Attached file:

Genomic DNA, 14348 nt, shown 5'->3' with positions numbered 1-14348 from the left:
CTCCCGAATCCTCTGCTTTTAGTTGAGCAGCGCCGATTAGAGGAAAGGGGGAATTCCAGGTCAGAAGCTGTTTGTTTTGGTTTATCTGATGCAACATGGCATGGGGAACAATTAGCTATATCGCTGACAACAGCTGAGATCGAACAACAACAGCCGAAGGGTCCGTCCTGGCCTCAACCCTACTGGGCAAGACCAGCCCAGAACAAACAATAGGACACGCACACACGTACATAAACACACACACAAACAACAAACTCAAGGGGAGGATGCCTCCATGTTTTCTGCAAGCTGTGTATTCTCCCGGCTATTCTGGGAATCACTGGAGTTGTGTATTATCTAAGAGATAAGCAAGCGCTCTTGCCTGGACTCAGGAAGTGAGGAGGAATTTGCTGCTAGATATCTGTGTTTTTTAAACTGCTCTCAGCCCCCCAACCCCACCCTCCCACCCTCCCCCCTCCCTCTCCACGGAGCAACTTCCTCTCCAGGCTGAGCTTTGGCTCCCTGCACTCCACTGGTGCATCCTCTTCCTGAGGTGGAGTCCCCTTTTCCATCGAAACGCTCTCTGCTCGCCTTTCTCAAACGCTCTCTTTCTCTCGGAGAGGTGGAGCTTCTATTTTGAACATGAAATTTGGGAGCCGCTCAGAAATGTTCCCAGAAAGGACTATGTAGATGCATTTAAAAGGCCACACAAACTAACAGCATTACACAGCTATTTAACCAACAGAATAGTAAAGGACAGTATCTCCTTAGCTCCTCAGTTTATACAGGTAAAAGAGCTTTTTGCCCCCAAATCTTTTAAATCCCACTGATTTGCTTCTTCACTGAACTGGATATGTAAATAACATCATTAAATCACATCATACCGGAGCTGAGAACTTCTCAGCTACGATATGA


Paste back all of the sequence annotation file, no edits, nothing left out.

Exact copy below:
Genomic DNA, 14348 nt, shown 5'->3' with positions numbered 1-14348 from the left:
CTCCCGAATCCTCTGCTTTTAGTTGAGCAGCGCCGATTAGAGGAAAGGGGGAATTCCAGGTCAGAAGCTGTTTGTTTTGGTTTATCTGATGCAACATGGCATGGGGAACAATTAGCTATATCGCTGACAACAGCTGAGATCGAACAACAACAGCCGAAGGGTCCGTCCTGGCCTCAACCCTACTGGGCAAGACCAGCCCAGAACAAACAATAGGACACGCACACACGTACATAAACACACACACAAACAACAAACTCAAGGGGAGGATGCCTCCATGTTTTCTGCAAGCTGTGTATTCTCCCGGCTATTCTGGGAATCACTGGAGTTGTGTATTATCTAAGAGATAAGCAAGCGCTCTTGCCTGGACTCAGGAAGTGAGGAGGAATTTGCTGCTAGATATCTGTGTTTTTTAAACTGCTCTCAGCCCCCCAACCCCACCCTCCCACCCTCCCCCCTCCCTCTCCACGGAGCAACTTCCTCTCCAGGCTGAGCTTTGGCTCCCTGCACTCCACTGGTGCATCCTCTTCCTGAGGTGGAGTCCCCTTTTCCATCGAAACGCTCTCTGCTCGCCTTTCTCAAACGCTCTCTTTCTCTCGGAGAGGTGGAGCTTCTATTTTGAACATGAAATTTGGGAGCCGCTCAGAAATGTTCCCAGAAAGGACTATGTAGATGCATTTAAAAGGCCACACAAACTAACAGCATTACACAGCTATTTAACCAACAGAATAGTAAAGGACAGTATCTCCTTAGCTCCTCAGTTTATACAGGTAAAAGAGCTTTTTGCCCCCAAATCTTTTAAATCCCACTGATTTGCTTCTTCACTGAACTGGATATGTAAATAACATCATTAAATCACATCATACCGGAGCTGAGAACTTCTCAGCTACGATATGA